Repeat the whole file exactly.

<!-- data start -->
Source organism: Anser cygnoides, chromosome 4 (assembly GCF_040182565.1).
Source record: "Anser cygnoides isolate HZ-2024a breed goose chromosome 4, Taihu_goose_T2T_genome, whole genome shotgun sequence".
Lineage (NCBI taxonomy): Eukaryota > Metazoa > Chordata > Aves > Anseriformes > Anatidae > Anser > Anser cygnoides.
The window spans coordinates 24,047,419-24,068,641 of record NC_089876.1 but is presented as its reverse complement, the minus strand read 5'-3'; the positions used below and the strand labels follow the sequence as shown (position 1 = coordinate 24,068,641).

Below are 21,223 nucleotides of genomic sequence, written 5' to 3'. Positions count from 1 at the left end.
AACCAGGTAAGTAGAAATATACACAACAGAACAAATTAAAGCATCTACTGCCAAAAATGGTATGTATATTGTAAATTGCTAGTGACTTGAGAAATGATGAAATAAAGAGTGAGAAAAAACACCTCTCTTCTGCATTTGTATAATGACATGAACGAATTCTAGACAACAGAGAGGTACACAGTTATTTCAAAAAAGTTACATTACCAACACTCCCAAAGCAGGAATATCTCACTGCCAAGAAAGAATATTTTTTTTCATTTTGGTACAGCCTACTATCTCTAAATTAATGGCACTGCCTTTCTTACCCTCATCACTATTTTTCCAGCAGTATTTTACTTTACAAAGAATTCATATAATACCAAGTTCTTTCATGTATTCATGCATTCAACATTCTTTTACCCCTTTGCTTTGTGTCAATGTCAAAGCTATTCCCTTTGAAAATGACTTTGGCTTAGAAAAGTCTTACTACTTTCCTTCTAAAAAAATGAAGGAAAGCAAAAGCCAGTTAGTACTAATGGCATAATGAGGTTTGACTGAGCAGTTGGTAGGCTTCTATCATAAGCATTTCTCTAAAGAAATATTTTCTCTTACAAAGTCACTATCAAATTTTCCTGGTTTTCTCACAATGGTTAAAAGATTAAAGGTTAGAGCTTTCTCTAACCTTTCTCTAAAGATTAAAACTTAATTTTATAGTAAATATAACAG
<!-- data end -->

Source organism: Anser cygnoides, chromosome 4 (assembly GCF_040182565.1).
Source record: "Anser cygnoides isolate HZ-2024a breed goose chromosome 4, Taihu_goose_T2T_genome, whole genome shotgun sequence".
Lineage (NCBI taxonomy): Eukaryota > Metazoa > Chordata > Aves > Anseriformes > Anatidae > Anser > Anser cygnoides.
The window spans coordinates 24,047,419-24,068,641 of record NC_089876.1 but is presented as its reverse complement, the minus strand read 5'-3'; the positions used below and the strand labels follow the sequence as shown (position 1 = coordinate 24,068,641).

Below are 21,223 nucleotides of genomic sequence, written 5' to 3'. Positions count from 1 at the left end.
AACCAGGTAAGTAGAAATATACACAACAGAACAAATTAAAGCATCTACTGCCAAAAATGGTATGTATATTGTAAATTGCTAGTGACTTGAGAAATGATGAAATAAAGAGTGAGAAAAAACACCTCTCTTCTGCATTTGTATAATGACATGAACGAATTCTAGACAACAGAGAGGTACACAGTTATTTCAAAAAAGTTACATTACCAACACTCCCAAAGCAGGAATATCTCACTGCCAAGAAAGAATATTTTTTTTCATTTTGGTACAGCCTACTATCTCTAAATTAATGGCACTGCCTTTCTTACCCTCATCACTATTTTTCCAGCAGTATTTTACTTTACAAAGAATTCATATAATACCAAGTTCTTTCATGTATTCATGCATTCAACATTCTTTTACCCCTTTGCTTTGTGTCAATGTCAAAGCTATTCCCTTTGAAAATGACTTTGGCTTAGAAAAGTCTTACTACTTTCCTTCTAAAAAAATGAAGGAAAGCAAAAGCCAGTTAGTACTAATGGCATAATGAGGTTTGACTGAGCAGTTGGTAGGCTTCTATCATAAGCATTTCTCTAAAGAAATATTTTCTCTTACAAAGTCACTATCAAATTTTCCTGGTTTTCTCACAATGGTTAAAAGATTAAAGGTTAGAGCTTTCTCTAACCTTTCTCTAAAGATTAAAACTTAATTTTATAGTAAATATAACAG